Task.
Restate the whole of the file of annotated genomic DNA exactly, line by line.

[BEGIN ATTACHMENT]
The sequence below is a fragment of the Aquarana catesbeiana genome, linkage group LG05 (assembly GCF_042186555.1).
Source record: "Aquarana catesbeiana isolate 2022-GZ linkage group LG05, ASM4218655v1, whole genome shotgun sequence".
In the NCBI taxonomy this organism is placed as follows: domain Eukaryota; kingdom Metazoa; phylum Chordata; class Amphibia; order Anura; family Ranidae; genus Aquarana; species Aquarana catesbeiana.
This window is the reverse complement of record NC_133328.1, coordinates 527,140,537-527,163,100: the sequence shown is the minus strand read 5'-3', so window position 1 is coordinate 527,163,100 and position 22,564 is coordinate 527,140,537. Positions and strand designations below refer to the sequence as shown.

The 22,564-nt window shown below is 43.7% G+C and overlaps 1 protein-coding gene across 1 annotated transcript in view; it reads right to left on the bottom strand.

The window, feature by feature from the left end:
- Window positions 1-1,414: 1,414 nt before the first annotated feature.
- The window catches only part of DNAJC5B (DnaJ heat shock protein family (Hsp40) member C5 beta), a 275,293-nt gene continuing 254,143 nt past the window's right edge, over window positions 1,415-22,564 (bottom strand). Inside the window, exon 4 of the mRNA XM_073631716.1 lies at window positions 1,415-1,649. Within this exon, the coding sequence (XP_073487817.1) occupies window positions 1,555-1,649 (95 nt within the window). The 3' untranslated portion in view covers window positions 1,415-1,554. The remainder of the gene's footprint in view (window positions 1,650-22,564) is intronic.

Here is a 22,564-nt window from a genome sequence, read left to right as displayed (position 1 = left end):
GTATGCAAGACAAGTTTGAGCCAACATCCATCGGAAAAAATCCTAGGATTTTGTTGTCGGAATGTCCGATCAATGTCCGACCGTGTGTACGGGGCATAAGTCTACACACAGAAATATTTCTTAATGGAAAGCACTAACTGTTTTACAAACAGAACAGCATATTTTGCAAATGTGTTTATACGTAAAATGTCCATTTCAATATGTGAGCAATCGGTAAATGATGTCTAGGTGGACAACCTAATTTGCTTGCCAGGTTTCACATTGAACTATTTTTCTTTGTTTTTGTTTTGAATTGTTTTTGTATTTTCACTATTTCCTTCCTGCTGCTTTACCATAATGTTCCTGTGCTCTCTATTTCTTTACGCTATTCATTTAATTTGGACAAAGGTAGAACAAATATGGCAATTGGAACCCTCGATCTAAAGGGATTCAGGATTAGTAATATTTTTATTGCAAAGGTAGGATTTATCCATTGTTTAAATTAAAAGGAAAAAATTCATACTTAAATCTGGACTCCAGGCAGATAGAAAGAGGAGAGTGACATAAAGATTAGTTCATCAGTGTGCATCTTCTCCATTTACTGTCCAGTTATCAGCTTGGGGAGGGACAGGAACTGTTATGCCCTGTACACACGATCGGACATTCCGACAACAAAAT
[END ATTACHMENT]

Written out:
The sequence below is a fragment of the Aquarana catesbeiana genome, linkage group LG05 (assembly GCF_042186555.1).
Source record: "Aquarana catesbeiana isolate 2022-GZ linkage group LG05, ASM4218655v1, whole genome shotgun sequence".
In the NCBI taxonomy this organism is placed as follows: domain Eukaryota; kingdom Metazoa; phylum Chordata; class Amphibia; order Anura; family Ranidae; genus Aquarana; species Aquarana catesbeiana.
This window is the reverse complement of record NC_133328.1, coordinates 527,140,537-527,163,100: the sequence shown is the minus strand read 5'-3', so window position 1 is coordinate 527,163,100 and position 22,564 is coordinate 527,140,537. Positions and strand designations below refer to the sequence as shown.

The 22,564-nt window shown below is 43.7% G+C and overlaps 1 protein-coding gene across 1 annotated transcript in view; it reads right to left on the bottom strand.

The window, feature by feature from the left end:
- Window positions 1-1,414: 1,414 nt before the first annotated feature.
- The window catches only part of DNAJC5B (DnaJ heat shock protein family (Hsp40) member C5 beta), a 275,293-nt gene continuing 254,143 nt past the window's right edge, over window positions 1,415-22,564 (bottom strand). Inside the window, exon 4 of the mRNA XM_073631716.1 lies at window positions 1,415-1,649. Within this exon, the coding sequence (XP_073487817.1) occupies window positions 1,555-1,649 (95 nt within the window). The 3' untranslated portion in view covers window positions 1,415-1,554. The remainder of the gene's footprint in view (window positions 1,650-22,564) is intronic.

Here is a 22,564-nt window from a genome sequence, read left to right as displayed (position 1 = left end):
GTATGCAAGACAAGTTTGAGCCAACATCCATCGGAAAAAATCCTAGGATTTTGTTGTCGGAATGTCCGATCAATGTCCGACCGTGTGTACGGGGCATAAGTCTACACACAGAAATATTTCTTAATGGAAAGCACTAACTGTTTTACAAACAGAACAGCATATTTTGCAAATGTGTTTATACGTAAAATGTCCATTTCAATATGTGAGCAATCGGTAAATGATGTCTAGGTGGACAACCTAATTTGCTTGCCAGGTTTCACATTGAACTATTTTTCTTTGTTTTTGTTTTGAATTGTTTTTGTATTTTCACTATTTCCTTCCTGCTGCTTTACCATAATGTTCCTGTGCTCTCTATTTCTTTACGCTATTCATTTAATTTGGACAAAGGTAGAACAAATATGGCAATTGGAACCCTCGATCTAAAGGGATTCAGGATTAGTAATATTTTTATTGCAAAGGTAGGATTTATCCATTGTTTAAATTAAAAGGAAAAAATTCATACTTAAATCTGGACTCCAGGCAGATAGAAAGAGGAGAGTGACATAAAGATTAGTTCATCAGTGTGCATCTTCTCCATTTACTGTCCAGTTATCAGCTTGGGGAGGGACAGGAACTGTTATGCCCTGTACACACGATCGGACATTCCGACAACAAAAT